Cheap blood pressure med could help treat alcoholism

Studies suggest it may reduce both alcohol cravings and consumption.

A medication used to treat high blood pressure might also be able to help people overcome alcohol use disorder, according to a new study by researchers at the NIH and Yale University.

The challenge: If a person is unable to break drinking habits that are damaging their health, job, or social life, their doctor might diagnose them with alcohol use disorder.

An estimated 14.1 million adults in the US struggle with alcohol use disorder, and while there are multiple types of therapy and three FDA-approved medications for treating the disorder, they don’t work for everyone.

“People with substance use disorders deserve to have a range of treatment options available to them.”

Nora Volkow

The idea: Past research has shown that mineralocorticoid receptors — proteins that help the body regulate blood pressure — may also play a role in alcoholism, with higher receptor activity linked to stronger alcohol cravings.

This prompted researchers at NIDA and NIAAA to wonder if the cheap blood pressure medication spironolactone, which blocks the activity of mineralocorticoid receptors, could effectively treat alcohol use disorder.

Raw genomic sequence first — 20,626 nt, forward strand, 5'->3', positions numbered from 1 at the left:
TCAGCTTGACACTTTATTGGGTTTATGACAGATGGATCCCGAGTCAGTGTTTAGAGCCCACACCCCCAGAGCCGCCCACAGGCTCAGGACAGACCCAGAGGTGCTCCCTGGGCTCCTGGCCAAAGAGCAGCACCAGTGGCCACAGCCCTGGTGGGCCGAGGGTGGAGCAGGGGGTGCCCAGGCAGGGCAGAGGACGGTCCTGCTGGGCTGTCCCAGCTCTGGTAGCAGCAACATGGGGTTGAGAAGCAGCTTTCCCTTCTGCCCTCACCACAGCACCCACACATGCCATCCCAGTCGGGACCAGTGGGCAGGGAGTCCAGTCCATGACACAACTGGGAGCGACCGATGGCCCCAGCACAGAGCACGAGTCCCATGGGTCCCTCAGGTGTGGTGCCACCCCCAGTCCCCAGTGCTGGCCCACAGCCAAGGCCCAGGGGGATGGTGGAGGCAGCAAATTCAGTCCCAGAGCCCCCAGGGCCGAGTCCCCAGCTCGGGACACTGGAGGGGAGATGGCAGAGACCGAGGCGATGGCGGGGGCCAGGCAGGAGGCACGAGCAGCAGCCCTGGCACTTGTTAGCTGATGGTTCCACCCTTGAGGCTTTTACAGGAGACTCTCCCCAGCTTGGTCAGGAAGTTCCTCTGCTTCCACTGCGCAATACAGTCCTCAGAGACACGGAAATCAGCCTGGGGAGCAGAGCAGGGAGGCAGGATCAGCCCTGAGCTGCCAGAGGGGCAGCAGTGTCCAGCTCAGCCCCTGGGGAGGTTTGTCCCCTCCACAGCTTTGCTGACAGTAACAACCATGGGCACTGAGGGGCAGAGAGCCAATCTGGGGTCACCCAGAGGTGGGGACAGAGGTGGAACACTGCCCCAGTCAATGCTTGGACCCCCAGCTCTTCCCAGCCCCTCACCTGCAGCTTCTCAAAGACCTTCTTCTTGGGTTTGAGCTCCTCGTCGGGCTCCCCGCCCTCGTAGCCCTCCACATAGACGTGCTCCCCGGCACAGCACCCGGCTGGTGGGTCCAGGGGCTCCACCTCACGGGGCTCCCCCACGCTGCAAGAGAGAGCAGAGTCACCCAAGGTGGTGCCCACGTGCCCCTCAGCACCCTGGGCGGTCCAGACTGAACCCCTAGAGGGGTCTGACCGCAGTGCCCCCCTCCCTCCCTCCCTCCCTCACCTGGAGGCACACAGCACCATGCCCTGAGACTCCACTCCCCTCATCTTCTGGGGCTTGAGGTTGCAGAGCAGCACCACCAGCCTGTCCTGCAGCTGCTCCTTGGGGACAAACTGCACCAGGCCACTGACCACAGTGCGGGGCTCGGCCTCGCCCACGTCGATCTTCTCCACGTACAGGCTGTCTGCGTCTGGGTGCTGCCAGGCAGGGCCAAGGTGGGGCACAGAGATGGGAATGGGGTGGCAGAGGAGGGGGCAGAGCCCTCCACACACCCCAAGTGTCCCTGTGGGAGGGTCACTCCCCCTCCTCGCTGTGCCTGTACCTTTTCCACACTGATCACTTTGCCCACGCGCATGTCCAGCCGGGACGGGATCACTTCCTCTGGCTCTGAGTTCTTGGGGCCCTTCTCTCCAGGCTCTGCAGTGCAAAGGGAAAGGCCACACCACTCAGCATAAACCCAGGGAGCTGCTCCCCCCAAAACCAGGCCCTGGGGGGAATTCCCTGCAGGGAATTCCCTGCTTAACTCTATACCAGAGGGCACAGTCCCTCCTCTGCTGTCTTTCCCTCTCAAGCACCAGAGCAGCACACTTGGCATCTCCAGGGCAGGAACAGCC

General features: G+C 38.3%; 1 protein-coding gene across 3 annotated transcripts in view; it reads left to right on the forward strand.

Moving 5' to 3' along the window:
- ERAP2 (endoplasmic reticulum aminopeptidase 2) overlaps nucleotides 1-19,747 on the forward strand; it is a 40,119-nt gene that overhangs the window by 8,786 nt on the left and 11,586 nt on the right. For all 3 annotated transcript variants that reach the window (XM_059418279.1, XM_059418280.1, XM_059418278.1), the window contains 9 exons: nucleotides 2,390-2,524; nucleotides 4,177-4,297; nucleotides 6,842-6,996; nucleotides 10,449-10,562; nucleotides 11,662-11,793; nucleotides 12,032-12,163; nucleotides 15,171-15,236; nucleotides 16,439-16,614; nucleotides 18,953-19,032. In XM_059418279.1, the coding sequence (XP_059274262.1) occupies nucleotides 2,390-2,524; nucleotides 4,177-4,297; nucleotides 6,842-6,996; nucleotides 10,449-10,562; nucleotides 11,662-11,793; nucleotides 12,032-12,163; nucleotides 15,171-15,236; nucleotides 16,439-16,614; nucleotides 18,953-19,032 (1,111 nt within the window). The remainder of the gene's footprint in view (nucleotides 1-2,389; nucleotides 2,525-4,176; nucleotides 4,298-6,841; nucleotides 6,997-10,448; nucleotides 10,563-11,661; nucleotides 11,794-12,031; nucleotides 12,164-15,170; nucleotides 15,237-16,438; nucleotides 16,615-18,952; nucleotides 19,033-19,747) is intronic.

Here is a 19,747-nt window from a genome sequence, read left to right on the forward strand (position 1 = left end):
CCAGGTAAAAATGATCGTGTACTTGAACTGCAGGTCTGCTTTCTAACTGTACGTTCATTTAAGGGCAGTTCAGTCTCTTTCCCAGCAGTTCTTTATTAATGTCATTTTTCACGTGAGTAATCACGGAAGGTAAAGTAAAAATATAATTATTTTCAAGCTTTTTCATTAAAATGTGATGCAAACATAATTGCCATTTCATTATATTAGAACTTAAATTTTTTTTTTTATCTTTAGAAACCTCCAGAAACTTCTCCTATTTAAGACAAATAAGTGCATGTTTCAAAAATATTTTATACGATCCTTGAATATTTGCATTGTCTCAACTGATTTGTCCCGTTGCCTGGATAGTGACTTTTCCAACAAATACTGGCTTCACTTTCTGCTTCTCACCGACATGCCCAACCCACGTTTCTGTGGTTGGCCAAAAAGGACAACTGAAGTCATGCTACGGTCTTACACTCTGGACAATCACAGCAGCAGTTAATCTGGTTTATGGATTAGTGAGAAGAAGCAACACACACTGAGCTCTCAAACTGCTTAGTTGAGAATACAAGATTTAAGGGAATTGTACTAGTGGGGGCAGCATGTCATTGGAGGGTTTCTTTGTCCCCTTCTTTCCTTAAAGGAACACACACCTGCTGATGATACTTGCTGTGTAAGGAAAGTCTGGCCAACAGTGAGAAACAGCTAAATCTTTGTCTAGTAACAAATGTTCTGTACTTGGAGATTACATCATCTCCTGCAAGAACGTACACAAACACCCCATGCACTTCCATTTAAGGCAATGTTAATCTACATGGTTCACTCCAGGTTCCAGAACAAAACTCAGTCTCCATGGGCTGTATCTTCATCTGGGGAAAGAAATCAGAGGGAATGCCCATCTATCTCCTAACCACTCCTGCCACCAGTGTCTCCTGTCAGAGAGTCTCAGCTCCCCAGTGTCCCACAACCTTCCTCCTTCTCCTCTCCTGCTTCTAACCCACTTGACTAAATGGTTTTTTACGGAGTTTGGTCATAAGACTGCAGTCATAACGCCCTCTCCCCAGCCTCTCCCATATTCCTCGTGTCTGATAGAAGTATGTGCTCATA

The study: To find out, the researchers administered spironolactone to mouse models of alcohol drinking and rat models of alcohol dependence

The drug reduced binge drinking in the mice without causing movement or coordination problems or affecting their water and food intake. Rats treated with the medication, meanwhile, self-administered less alcohol. 

“This study is an exciting step in our effort to expand medications for people with alcohol use disorder.”

Nora Volkow

In a parallel study, researchers at Yale University looked at health records from the US Veterans Affairs healthcare system and discovered a significant association between patients being prescribed spironolactone and a self-reported decrease in alcohol consumption.

The drug appeared to have the biggest impact on people who initially reported hazardous or heavy episodic alcohol consumption.

Looking ahead: The results of animal studies often don’t translate to people, and while the Yale study found an association between spironolactone and decreased alcohol consumption, that doesn’t mean the med caused the decrease.

Clinical trials are still needed to determine whether spironolactone could be an effective treatment for alcohol use disorder, but if so, it could be a cheap, safe way to help millions of people overcome their problems with alcohol.

“Just like for any other medical condition, people with substance use disorders deserve to have a range of treatment options available to them, and this study is an exciting step in our effort to expand medications for people with alcohol use disorder,” said NIDA Director Nora Volkow.

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